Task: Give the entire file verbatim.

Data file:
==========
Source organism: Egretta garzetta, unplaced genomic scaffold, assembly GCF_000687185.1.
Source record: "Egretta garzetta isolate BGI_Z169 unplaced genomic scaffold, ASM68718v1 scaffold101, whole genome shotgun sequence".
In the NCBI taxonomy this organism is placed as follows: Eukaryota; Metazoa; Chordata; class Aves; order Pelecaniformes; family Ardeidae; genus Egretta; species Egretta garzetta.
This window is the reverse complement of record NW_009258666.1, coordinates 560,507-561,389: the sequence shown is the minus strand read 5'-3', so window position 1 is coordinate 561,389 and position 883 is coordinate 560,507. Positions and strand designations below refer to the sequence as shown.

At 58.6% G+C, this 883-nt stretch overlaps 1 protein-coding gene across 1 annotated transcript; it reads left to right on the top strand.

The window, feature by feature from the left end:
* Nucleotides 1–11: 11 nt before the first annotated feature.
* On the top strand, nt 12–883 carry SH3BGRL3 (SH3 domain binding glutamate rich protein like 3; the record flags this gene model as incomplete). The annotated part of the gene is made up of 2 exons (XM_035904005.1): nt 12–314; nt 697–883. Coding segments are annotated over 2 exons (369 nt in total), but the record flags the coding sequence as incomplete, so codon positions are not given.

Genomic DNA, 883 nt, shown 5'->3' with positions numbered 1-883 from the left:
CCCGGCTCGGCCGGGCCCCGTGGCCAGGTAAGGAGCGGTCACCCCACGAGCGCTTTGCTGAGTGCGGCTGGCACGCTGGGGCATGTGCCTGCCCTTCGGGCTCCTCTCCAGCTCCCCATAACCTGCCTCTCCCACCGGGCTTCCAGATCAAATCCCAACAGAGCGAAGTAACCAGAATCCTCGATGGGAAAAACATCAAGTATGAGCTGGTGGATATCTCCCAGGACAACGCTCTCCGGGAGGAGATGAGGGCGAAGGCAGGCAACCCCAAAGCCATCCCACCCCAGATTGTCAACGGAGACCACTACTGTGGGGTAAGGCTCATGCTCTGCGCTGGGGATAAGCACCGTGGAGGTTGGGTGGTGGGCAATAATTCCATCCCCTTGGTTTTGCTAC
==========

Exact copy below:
Source organism: Egretta garzetta, unplaced genomic scaffold, assembly GCF_000687185.1.
Source record: "Egretta garzetta isolate BGI_Z169 unplaced genomic scaffold, ASM68718v1 scaffold101, whole genome shotgun sequence".
In the NCBI taxonomy this organism is placed as follows: Eukaryota; Metazoa; Chordata; class Aves; order Pelecaniformes; family Ardeidae; genus Egretta; species Egretta garzetta.
This window is the reverse complement of record NW_009258666.1, coordinates 560,507-561,389: the sequence shown is the minus strand read 5'-3', so window position 1 is coordinate 561,389 and position 883 is coordinate 560,507. Positions and strand designations below refer to the sequence as shown.

At 58.6% G+C, this 883-nt stretch overlaps 1 protein-coding gene across 1 annotated transcript; it reads left to right on the top strand.

The window, feature by feature from the left end:
* Nucleotides 1–11: 11 nt before the first annotated feature.
* On the top strand, nt 12–883 carry SH3BGRL3 (SH3 domain binding glutamate rich protein like 3; the record flags this gene model as incomplete). The annotated part of the gene is made up of 2 exons (XM_035904005.1): nt 12–314; nt 697–883. Coding segments are annotated over 2 exons (369 nt in total), but the record flags the coding sequence as incomplete, so codon positions are not given.

Genomic DNA, 883 nt, shown 5'->3' with positions numbered 1-883 from the left:
CCCGGCTCGGCCGGGCCCCGTGGCCAGGTAAGGAGCGGTCACCCCACGAGCGCTTTGCTGAGTGCGGCTGGCACGCTGGGGCATGTGCCTGCCCTTCGGGCTCCTCTCCAGCTCCCCATAACCTGCCTCTCCCACCGGGCTTCCAGATCAAATCCCAACAGAGCGAAGTAACCAGAATCCTCGATGGGAAAAACATCAAGTATGAGCTGGTGGATATCTCCCAGGACAACGCTCTCCGGGAGGAGATGAGGGCGAAGGCAGGCAACCCCAAAGCCATCCCACCCCAGATTGTCAACGGAGACCACTACTGTGGGGTAAGGCTCATGCTCTGCGCTGGGGATAAGCACCGTGGAGGTTGGGTGGTGGGCAATAATTCCATCCCCTTGGTTTTGCTAC